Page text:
Future medicine: Stem cells can leverage silica nanoparticles to track where they actually go

QDOTS imagesCAKXSY1K 8Giving patients stem cells packaged with silica nanoparticles could help  doctors determine the effectiveness of the treatments by revealing where the  cells go after they’ve left the injection needle.

Researchers from Stanford University report in a paper  published on Wednesday in the journal Science Translational Medicine  that silica nanoparticles taken up by stem cells make the cells visible on  ultrasound imaging. While other imaging techniques such as MRI can show where  stem cells are located in the body, that method is not as fast, affordable, or  widely available as an ultrasound scanner, and more importantly, it does not  offer a real-time view of injection, say experts.

Stem cells have significant medical promise because they can be turned into  other types of living cell. As well as helping doctors adjust therapeutic  dosages in patients, the new technique could help scientists perfect stem cell  treatments, says senior author Sanjiv  Gambhir. “For the most part, researchers shoot blindly—they don’t quite know  where the cells are going when they are injected, they don’t know if they home  in to the right target tissue, they don’t know if they survive, and they don’t  know if they leak into other tissue types,” says Gambhir.

This, in part, could be slowing advances in stem cell treatments. “If stem  cells are going to be used as a legitimate medical treatment for the repair of  damaged or diseased tissue, then we will need to know precisely where they are  going so the treatments can be optimized,” says Lara  Bogart, a physicist at the University of Liverpool. Bogart is developing  magnetic nanoparticles for tracking stem cells using MRI.To get a better view of where cells are going during and after injection,  Gambhir and colleagues used nanoparticles made of silica, a material that  reflects sound waves, so it can be detected in an ultrasound scan. The  nanoparticles were incubated with mesenchymal stem cells, which can develop into  cell types including bone cells, fat cells, and heart cells. The cells ingested  the nanoparticles, which did not change the cells’ growth rate or ability to  develop into different cell types. Inside the cells, the nanoparticles clumped  together, which made them more visible in an ultrasound.

The researchers then injected the nanoparticle-laden stem cells into the  hearts of mice and tracked their movements. Many research groups are testing  stem cells as a treatment after a heart attack or for other heart conditions in  both lab animals (see “A  Step Toward Healing Broken Hearts with Stem Cells” and “Injecting  Stem Cells into the Heart Could Stop Chronic Chest Pain”) as well as in  patients in clinical trials. A fast and real-time imaging tool could help  because researchers and doctors need to be sure that the cells reach the most  beneficial spots in a sickly heart.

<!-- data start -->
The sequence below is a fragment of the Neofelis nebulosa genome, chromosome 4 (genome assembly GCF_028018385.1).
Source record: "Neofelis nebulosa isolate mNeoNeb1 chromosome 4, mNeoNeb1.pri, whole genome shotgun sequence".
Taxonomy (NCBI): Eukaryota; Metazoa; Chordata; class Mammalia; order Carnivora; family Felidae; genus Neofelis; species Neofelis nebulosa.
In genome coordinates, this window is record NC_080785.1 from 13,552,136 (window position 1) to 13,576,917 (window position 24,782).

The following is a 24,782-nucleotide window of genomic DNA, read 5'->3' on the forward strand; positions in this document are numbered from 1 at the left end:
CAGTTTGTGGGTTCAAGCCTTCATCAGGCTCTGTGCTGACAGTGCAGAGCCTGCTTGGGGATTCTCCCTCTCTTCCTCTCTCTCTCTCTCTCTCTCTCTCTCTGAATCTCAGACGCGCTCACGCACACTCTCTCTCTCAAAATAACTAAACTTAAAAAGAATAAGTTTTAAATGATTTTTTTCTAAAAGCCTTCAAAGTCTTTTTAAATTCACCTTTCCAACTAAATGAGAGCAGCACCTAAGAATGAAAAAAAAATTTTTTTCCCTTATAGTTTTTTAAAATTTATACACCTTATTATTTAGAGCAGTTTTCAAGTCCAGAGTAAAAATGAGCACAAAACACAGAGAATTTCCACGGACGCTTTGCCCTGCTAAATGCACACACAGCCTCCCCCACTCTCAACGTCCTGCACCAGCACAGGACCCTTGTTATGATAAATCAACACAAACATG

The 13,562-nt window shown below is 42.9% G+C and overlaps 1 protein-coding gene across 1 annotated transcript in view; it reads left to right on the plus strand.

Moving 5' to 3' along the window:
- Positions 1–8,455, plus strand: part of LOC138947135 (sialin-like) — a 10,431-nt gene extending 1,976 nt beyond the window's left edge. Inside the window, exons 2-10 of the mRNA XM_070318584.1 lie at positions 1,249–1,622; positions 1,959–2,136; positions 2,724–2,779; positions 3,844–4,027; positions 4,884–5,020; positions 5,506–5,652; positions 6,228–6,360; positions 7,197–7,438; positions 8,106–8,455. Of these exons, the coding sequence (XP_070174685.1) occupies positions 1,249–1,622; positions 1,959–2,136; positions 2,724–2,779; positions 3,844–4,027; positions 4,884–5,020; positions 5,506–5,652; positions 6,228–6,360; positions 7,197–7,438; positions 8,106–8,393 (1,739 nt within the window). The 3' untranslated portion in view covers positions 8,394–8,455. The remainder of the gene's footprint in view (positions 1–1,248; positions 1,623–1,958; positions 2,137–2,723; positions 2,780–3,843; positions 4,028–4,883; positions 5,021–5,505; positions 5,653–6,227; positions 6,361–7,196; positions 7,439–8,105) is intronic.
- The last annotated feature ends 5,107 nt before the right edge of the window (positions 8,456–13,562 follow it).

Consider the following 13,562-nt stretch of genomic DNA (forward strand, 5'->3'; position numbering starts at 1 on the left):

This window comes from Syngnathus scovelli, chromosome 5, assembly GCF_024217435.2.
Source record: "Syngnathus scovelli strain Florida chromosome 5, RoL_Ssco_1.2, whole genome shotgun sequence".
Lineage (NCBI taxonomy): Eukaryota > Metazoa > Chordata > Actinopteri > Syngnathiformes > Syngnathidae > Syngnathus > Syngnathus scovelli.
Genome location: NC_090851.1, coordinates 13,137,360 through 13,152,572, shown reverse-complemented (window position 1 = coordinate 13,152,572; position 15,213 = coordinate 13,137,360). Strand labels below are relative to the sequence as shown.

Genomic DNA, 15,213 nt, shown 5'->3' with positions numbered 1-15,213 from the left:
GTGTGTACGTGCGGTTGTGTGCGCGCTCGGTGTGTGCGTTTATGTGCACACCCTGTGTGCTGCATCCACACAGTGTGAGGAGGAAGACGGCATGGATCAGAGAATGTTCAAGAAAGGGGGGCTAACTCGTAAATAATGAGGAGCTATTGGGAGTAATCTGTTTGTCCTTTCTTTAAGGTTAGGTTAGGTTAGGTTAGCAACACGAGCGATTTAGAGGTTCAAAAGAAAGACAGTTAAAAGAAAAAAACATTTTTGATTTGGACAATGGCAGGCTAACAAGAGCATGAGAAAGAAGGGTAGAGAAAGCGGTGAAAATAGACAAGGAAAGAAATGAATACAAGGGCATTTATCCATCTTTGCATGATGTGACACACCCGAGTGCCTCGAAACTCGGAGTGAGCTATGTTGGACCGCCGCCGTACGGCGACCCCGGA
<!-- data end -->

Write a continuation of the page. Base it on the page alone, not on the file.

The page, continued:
“It’s very important to know where you inject the cells because you don’t  want to put them in areas damaged by the heart attack; that tissue is dead and a  very hostile environment,” says Jeff Bulte, a cell engineer at the Johns Hopkins  University School of Medicine who was not involved in the study. “On the other  hand, you want to place them as close to the site of damage as possible,” he  says.

The silica nanoparticles can also be detected in MRI machines because they  contain a strongly magnetic heavy metal known as gadolinium that shows up in the  scans. And they can be detected optically (through microscopes) because they  carry a fluorescent dye. “This gives us three complementary ways to image the  same particle,” says Bogart. Depending on the part of the body receiving the  transplant, the type of scanner available and the amount of time since  injection, a researcher may choose one method over another.

The mice used in the study were healthy, but the team plans to test the  tracking method in mice or other lab animals that have heart damage. The team  will also use the nanoparticles in different cell types and do more toxicity  studies prior to filing for FDA approval to test the nanoparticles in humans. “It will be about a three-year process to do first-in-man studies,” says  Gambhir.

Read more: http://medcitynews.com/2013/03/future-medicine-stem-cells-can-leverage-silica-nanoparticles-to-track-cells-once-in-the-body/#ixzz2OXjcfbXH


Researchers can deliver RNA, proteins and nanoparticles for many applications

QDOTS imagesCAKXSY1K 8How to squeeze large molecules into cells

By deforming cells, researchers can deliver RNA, proteins and nanoparticles for many applications
January 28, 2013